What I found curious about the passage quoted above was the strength of John’s statement about the eyewitness to Christ’s death. John, who was the witness, testifies to the release of the water and blood, which people of that time would have understood to mean that the person had died. John asserts that “his testimony is true”. Why did John think it necessary to be so strong in his testimony, to do more than merely report that there was a release of both fluid and blood?
We hope you are keeping warm and dry. The weather forecaster promises this weekend will be warm and sunny. I am praying that it is so. I also hope that Punxsutawney Phil was mistaken about the weeks of winter still left! I am ready for spring.Throughout Church history, since the death and Resurrection of our Lord, thousands upon thousands of words have been written concerning the Passion and Death of Jesus. Bishop Fulton Sheen’s beautiful work, The Life of Christ, has always been meaningful to me. I cannot add to the Bishop’s words to explain the horror of Jesus’ death, or the overwhelming Love which led Jesus to willingly sacrifice His life for all of us.
John 19:34-35: “But when they came to Jesus and saw the He was already dead, they did not break His legs, but one soldier thrust his lance into his side, and immediately blood and water flowed out. An eyewitness has testified, and his testimony is true; he knows that he is speaking the truth, so that you also may come to believe.”Having been at my mother’s side as she passed from this life, the last part of verse 34 had new meaning to me – “blood and water flowed from Jesus’ side“. I came to understand during my mother’s last days that fluid builds up in our lungs, as our other organs begin to fail. We can no longer take in oxygen to sustain our lives, to keep our hearts beating. So when the soldier thrust his spear through the side of our Blessed Lord Jesus, piercing His lungs and then His Sacred Heart, fluid (water) from the lungs was released, as well as blood from His Sacred Heart.
From the Resurrection of our Lord to our own day, there have been “naysayers” – those who refuse to believe that Jesus died on the cross, or that He rose from the dead. The Gospel of Matthew, originally addressed to a mainly Jewish audience, reports in Chapter 28 that the leaders of the Temple sent a group of soldiers to watch Christ’s tomb. The Pharisees had remembered Jesus’ words that He would rise again. After Christ’s Resurrection and the soldiers testimony of the earthquake and the open tomb, the Pharisees bribed the soldiers to say that the disciples had stolen Jesus’ body. Even today the popular novel and film, Da Vinci Code, imagines that Jesus’ had a life after the Crucifixion. Islam teaches that Jesus did not die in the Crucifixion.How can so many refuse to recognize the truth? Under the Holy Spirit’s guidance, John wanted to be sure that people understood that Jesus had died, that there was no disputing the facts, and by understanding the truth, one could come to believe in Jesus. John the Apostle was present at the Crucifixion; he saw Jesus die; he affirms that he tells the truth of what he saw. In the days before photographic evidence, DNA testing, lie detectors or lawyer written contracts, a man’s word was his bond. A man’s word was as valuable to him as his life. What better proof could there be then, than the testimony of someone who was present at the death and crucifixion of Jesus? No doubt there will always be those who say that Jesus didn’t die, because the truth doesn’t fit the narrative that they are trying to sell. We have been so blessed, because we know the truth. We know the One who is Truth.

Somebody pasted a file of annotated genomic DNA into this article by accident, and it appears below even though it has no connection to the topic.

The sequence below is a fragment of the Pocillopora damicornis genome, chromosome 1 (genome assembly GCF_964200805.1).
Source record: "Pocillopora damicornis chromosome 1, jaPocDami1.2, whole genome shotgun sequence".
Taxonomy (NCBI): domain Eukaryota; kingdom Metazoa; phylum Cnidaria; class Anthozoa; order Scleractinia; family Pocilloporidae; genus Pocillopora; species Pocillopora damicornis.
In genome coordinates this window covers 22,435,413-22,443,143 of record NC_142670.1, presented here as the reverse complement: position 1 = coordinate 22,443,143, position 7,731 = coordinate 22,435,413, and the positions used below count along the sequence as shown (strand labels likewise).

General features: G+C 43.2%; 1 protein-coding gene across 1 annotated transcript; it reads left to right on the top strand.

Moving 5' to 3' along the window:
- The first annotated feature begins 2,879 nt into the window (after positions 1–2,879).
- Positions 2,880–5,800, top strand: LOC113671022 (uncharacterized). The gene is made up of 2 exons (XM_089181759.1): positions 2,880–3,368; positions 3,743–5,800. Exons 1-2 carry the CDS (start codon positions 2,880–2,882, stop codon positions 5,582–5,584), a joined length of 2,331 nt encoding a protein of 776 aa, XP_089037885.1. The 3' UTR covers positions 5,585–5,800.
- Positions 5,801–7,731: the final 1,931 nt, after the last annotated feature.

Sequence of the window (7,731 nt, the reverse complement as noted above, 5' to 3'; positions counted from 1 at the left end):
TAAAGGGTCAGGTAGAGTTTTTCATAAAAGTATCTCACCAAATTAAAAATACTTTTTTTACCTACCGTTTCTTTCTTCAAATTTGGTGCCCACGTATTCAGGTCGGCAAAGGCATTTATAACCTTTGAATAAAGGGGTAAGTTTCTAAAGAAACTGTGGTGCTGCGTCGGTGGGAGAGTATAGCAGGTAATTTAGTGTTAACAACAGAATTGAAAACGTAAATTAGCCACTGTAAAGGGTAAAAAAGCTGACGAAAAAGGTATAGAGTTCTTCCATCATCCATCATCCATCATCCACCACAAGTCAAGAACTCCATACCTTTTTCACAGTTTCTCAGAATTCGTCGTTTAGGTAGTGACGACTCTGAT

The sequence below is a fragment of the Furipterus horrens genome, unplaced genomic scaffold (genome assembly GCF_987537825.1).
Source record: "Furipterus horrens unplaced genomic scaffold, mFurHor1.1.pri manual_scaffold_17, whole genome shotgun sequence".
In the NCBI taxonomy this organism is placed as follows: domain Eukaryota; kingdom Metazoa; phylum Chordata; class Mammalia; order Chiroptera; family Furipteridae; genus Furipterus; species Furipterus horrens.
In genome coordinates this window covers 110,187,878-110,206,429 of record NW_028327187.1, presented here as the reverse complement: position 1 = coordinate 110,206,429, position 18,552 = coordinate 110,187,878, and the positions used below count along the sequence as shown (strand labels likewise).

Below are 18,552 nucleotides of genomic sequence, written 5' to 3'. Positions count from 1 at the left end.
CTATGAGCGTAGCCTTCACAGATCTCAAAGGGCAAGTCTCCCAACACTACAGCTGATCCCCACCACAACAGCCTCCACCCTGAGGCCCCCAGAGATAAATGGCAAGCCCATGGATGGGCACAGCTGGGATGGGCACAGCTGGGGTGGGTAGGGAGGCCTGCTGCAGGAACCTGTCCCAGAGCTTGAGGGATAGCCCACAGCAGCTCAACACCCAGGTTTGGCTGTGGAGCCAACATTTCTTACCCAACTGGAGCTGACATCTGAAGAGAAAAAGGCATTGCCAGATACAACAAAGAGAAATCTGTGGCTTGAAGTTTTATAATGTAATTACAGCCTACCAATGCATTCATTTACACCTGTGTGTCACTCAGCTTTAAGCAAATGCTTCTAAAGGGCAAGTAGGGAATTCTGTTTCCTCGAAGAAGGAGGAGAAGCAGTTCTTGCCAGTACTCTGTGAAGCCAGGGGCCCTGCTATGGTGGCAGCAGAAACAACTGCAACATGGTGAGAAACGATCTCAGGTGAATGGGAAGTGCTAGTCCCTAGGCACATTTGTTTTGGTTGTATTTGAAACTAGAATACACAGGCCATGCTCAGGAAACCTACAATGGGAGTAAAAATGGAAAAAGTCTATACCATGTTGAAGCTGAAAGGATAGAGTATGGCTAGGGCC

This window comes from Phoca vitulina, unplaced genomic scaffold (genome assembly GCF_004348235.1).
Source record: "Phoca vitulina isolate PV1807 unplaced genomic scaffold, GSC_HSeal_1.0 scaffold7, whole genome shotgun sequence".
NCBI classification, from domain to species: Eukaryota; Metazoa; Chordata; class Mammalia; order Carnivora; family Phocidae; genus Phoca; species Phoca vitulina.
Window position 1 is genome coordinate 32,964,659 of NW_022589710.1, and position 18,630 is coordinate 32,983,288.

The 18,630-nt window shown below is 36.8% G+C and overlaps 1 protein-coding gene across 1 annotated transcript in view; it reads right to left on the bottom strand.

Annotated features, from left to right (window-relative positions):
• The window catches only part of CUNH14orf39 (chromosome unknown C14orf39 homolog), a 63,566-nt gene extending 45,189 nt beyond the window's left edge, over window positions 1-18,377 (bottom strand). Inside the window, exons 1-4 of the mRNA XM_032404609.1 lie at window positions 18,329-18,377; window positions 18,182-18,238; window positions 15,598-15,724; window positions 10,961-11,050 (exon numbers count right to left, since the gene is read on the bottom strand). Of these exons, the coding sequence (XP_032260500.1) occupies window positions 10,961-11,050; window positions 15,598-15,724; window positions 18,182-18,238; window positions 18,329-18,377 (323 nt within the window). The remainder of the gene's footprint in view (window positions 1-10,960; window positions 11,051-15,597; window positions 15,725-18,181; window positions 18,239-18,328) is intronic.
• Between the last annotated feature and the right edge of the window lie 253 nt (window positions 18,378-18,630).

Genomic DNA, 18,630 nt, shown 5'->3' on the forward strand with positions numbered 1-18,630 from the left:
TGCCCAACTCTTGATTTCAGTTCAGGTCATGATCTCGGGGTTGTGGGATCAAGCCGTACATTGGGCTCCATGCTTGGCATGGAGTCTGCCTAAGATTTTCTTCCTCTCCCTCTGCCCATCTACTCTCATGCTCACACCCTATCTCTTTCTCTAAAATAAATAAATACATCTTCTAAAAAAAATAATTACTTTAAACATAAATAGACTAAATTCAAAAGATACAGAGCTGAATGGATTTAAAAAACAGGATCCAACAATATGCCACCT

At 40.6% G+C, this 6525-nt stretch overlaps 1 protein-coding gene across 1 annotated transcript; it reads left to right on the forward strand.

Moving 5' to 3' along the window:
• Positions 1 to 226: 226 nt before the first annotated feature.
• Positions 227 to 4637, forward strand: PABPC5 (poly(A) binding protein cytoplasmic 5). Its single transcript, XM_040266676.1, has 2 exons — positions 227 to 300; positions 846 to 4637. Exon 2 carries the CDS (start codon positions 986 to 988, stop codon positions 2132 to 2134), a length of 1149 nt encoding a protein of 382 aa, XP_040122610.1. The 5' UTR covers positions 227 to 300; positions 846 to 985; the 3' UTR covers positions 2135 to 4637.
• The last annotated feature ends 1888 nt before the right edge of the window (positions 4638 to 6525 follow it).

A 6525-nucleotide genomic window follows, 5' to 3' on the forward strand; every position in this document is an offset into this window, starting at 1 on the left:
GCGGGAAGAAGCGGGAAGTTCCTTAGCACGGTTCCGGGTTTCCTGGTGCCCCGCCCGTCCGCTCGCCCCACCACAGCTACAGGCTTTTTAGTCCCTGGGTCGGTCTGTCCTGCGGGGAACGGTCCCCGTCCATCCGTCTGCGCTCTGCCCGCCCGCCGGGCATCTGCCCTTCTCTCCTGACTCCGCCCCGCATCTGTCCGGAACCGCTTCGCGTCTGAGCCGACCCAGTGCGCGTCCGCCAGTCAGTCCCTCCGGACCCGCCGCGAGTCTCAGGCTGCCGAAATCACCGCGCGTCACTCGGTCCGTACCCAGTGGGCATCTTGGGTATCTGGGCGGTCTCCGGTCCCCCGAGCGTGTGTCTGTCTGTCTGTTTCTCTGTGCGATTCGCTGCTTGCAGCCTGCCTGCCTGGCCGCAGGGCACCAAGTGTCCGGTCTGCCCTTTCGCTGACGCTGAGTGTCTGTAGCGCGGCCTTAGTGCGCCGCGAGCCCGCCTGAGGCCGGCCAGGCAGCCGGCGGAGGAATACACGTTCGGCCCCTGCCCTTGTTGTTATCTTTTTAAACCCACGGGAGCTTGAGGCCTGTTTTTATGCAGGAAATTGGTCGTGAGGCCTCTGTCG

There was a beautiful hymn this week in the Magnificat, which I wanted to share with you. The hymn reminded me of one of Jesus last words: “I thirst”, and how in response to God’s thirst for us, we thirst for Him.
For God, the living God, I thirst.
Like dew upon the fleece come down.
Like rain upon the desert sand.
Like light into a darkened room.
As parched earth breaks for need of rain
So my heart breaks but not in vain.
When wilt thou on my vision burst?
For thee, my living God, I thirst.
Just a reminder that Chapter 19 is long – there are 25 questions to answer. They are not difficult questions, just a lot of them. Please don’t wait till Monday evening to begin. You would miss the beauty and peace of studying this chapter. You have all been so faithful in your study. We have only two more chapters after this one. We will have completed this study of the Gospel of John – just a little more time and effort until we can all take a break and have a well deserved celebration. Remember that you can call Karen or me if you have questions about the lesson.
We look forward to seeing you all again on Tuesday. May God bless you as you read and answer the questions in this chapter.
Karen and Franciene